Open days/Offer holder days

This year open days have all been virtual, but fingers crossed smaller offer holder days will go ahead in the spring.

On these days you’ll see accommodation, have a subject talk, look round the uni, and maybe talk to staff in your department.

These days are really busy but so important – so go prepared.

  • Take photos of the accommodation you see because it all starts to merge after a while

  • Take someone with you because getting a second opinion is really helpful and allows someone to think of questions you might have otherwise forgotten to ask

  • Go with prepared questions

  • Score things as you go around so you can compare unis when you’re back home

  • If you have an interview - prepare for it.


Once you’ve applied to your five unis all you can do is wait. Some unis are really quick at coming back with offers, some take their time – don’t take it personally.

Another topic that comes up with offers is conditional and unconditional. Conditional means the unis sets you grades that you need to get to secure your place. Unconditional means you have a place whatever you get, as long as you make them your firm choice – basically meaning you know you’re going there way before results day.

What I would say is that unconditionals are great in the short term, but can be dangerous. Yes it takes pressure off, but if you then allow your grades to slip because you’ve already got the place you want, it doesn’t exactly look great in the future on your CV if you go from a student getting A grades to suddenly dropping to Cs for your A levels just because you got an unconditional – all that implies to employers after uni is that you took the easy option and didn’t try as hard which would result in no job offer.

If you get an unconditional – amazing, but don’t use that as an excuse to relax because it will catch up with you.

Once you’ve got your offers you need to decide what is you firm and insurance choice. Your firm needs to be asking for higher grades than your insurance.

This point of deciding is when you might go to offer holder days to make a final decision between unis.

After you’ve set your firm and insurance, you’re pretty much done until results day. The focus is now on getting the grades those unis want.

Personal statement

Now…I did say I’d come back to this. A personal statement is like a CV for UCAS. You’re trying to make unis offer you a place by showing them you’re the best student they could have.

My best advice for this is to show all your extras, just like a CV. Grades are great, but that doesn’t tell the uni about you.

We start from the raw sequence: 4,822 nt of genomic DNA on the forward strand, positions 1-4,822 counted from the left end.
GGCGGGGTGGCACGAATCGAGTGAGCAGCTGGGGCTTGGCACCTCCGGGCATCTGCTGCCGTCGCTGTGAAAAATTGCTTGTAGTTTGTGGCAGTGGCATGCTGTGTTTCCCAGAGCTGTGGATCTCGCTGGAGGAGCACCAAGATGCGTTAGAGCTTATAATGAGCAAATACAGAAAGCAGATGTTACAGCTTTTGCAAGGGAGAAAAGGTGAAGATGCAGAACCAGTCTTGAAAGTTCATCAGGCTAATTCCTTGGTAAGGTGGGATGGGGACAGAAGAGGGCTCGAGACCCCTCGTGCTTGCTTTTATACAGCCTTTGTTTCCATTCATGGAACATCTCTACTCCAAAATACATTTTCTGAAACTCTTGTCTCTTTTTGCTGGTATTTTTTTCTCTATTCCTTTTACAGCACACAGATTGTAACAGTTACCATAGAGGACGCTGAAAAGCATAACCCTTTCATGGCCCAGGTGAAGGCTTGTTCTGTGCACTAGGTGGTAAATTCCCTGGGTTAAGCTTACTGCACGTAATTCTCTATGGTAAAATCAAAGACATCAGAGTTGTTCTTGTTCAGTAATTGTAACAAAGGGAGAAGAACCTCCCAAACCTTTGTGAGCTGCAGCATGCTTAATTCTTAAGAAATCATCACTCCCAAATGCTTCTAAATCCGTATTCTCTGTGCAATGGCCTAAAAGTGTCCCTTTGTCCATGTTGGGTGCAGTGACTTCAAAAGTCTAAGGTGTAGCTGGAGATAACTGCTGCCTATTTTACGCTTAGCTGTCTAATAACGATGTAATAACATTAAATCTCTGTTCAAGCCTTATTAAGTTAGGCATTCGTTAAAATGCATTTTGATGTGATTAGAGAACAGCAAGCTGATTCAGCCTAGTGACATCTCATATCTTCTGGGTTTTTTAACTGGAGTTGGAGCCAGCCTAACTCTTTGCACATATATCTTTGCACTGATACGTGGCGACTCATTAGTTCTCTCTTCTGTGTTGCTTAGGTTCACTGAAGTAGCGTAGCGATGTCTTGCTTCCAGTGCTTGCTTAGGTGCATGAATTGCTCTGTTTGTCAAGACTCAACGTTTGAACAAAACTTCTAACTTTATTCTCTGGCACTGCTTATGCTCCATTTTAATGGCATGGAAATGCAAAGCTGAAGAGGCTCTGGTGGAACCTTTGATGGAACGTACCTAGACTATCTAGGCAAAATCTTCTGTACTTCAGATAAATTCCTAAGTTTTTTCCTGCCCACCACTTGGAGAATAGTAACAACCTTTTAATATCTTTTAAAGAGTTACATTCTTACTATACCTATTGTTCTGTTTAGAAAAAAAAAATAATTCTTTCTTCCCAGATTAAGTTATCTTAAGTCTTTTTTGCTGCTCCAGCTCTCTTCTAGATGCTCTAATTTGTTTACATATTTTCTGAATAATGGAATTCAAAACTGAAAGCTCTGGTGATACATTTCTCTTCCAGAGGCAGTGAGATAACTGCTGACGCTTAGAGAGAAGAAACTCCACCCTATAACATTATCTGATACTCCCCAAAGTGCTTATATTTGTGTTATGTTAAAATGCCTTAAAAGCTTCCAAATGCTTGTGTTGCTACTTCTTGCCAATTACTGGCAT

You need to stand out so focus on all the other parts to you:

  • Work experience

  • Part-time work

  • Hobbies and interests

  • Any personal experiences

Then link everything back to how that would make you a student they want at their uni. What does each point you’ve made show? Does it show certain skills and qualities that they'll look for in a student?

For example, I worked part-time along my studies as a waitress in a local restaurant since I was 14. This allowed my time management skills to improve as I balanced the responsibilities of a job around studying towards my GCSEs and A levels. Unis want to know all the other things about you, not just grades.

Final tips

I hope this has been of some help. I’m just going off what I went through as a student myself, and also work I did as a uni ambassador which I allowed me to find out what unis are looking for and how to stand out.

  • UCAS isn’t something you can do overnight, be prepared and stick to the deadlines

  • Don’t make choices based off what friends are doing

  • The course is the number one priority

  • Get someone to read your personal statement, this could be a teacher or even just a parent or friend

  • Be a mix of realistic and optimistic when it comes to the grades you can get

  • Ignore freebies from unis

  • Try and talk to students that go to the unis you’re looking at, this could be through siblings/friends/Facebook groups.

I did an interview with the University of Leicester which covers my journey from A levels to working as journalist:

If you have any questions please do ask through Instagram or LinkedIn

I'll be posting a piece soon about my time at uni, from freshers right through to graduation. Until then, you can check out my guide to starting uni if you want.

*I do not own any of the images used in this blog post*


bottom of page